Port of Dover by Remi Jouan © Wikipedia Commons

Dover Castle Dover
English Heritage
Kent CT16 1HU
Visitors coming to England via the international ferry port of Dover cannot fail to be impressed by the large medieval castle atop the White Cliffs. English Heritage has done a superb job of presenting this historic medieval castle to the public in an interesting way.
Dover Castle has been described as the ‘Key to England’ due to its defensive significance throughout history. This quintessential castle is the ideal place for children to absorb historic events in a fun and colourful way.
Inside the Great Tower visitors enter the 12th century world of King Henry II and discover what life was like in the turbulent medieval period when Dover Castle came under siege by the French. Sounds, smells and costumed characters all add to the atmosphere.
Encompassed within the castle walls are a Roman lighthouse, a Saxon church, medieval underground tunnels and the famous WWII Secret Tunnels originally created in the 18th century to defend against Napoleonic invasion.
Roman Lighthouse
At the time of the Roman invasion of Britain in 43AD, the River Dour exited its valley through the gap in the White Cliffs at Dover. The Romans built lighthouses on the heights. The one on the Eastern Heights still stands in the grounds of the castle adjacent to the Saxon church of St Mary de Castro. It is close to its original height of 80 feet (24 meters) and was used as a bell tower for the church around 1247.
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St Mary de Castro Church
The church was built in 1000AD of stone, flint and red Roman tiles probably filched from the Roman Lighthouse next door. The church is cruciform with an aise-les nave and central tower. The door arch is the earliest to survive in any standing church in England. The Early English vault and the altar recess in the nave's south-east were probably both added to the existing church at the end of the 12th century.
A fifth storey was added to the Roman lighthouse to make a bell tower. The church was neglected following the Reformation and variously used as a cooperage and coal store but in the 19th century it was restored and is now a thriving church serving the Army and local people, and is the Dover Garrison Church.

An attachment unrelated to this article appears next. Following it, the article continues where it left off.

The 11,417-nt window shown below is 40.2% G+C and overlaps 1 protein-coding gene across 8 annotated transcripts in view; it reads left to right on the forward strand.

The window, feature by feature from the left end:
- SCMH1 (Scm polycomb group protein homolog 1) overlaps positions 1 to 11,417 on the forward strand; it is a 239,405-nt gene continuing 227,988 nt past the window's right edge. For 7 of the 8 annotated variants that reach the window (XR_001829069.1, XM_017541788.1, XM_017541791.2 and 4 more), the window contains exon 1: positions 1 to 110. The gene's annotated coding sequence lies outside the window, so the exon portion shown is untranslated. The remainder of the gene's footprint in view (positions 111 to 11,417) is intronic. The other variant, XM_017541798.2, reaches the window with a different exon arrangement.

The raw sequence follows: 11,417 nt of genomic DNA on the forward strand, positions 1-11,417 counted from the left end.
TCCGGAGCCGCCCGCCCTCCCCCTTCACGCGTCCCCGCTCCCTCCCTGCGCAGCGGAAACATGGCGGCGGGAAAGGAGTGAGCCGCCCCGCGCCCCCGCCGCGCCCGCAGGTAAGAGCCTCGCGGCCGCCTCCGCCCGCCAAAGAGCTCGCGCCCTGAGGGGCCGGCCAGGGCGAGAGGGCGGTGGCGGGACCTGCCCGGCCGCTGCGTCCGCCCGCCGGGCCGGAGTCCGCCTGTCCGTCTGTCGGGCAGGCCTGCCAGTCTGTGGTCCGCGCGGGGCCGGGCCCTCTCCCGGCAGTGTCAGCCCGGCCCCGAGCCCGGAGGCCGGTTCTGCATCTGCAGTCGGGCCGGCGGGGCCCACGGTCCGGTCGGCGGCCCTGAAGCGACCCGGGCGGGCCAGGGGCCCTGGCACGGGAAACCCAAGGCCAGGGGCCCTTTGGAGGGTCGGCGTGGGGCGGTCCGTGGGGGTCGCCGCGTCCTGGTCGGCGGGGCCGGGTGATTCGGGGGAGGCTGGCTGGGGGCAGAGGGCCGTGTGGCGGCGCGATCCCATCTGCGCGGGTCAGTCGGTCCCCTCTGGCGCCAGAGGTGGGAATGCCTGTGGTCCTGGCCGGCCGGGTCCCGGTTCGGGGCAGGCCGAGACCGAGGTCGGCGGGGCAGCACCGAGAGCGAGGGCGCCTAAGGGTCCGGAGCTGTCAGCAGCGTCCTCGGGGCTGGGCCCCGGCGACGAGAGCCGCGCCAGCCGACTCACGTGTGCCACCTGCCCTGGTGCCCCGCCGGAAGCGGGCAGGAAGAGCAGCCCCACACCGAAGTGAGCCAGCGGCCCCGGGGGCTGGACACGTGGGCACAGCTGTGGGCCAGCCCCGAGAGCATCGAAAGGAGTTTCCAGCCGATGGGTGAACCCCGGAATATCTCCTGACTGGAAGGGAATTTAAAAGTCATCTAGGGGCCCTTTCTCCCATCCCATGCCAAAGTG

Royal Regiment Museum
Exhibits trace the regiment's history, and include displays of photographs, paintings, weapons, badges, medals, uniforms and regimental regalia.
There may well have been a Saxon motte and bailey castle on the site where St Mary de Castro church now stands but when William the Conqueror arrived in Dover following this victory at the 1066 Battle of Hastings, he set fire to the Saxon castle.
After this show of strength, William spent a great deal of time rebuilding the fortress only he built in clay and the building collapsed. Most of the the castle we see today was built in the 12th century during the reign of King Henry II. The Great Keep was one of the last rectangular keeps ever built.
In 1216 the castle almost fell to the French but the defenders held out. During the siege, the English defenders tunnelled outwards and attacked the French, thus creating the only counter tunnel in the world. This can still be seen in the medieval works. A walk along the outer curtain wall gives visitors an idea of what defending a castle in medieval times was all about.
At the outbreak of the Civil War in 1642, Dover town sided with Parliament while the castle garrison supported the king. That August a small party of townsfolk scaled the cliffs, surprised the garrison and captured the castle with hardly a shot being fired. Because of this Dover escaped retribution leaving the fortifications to be used at a later date.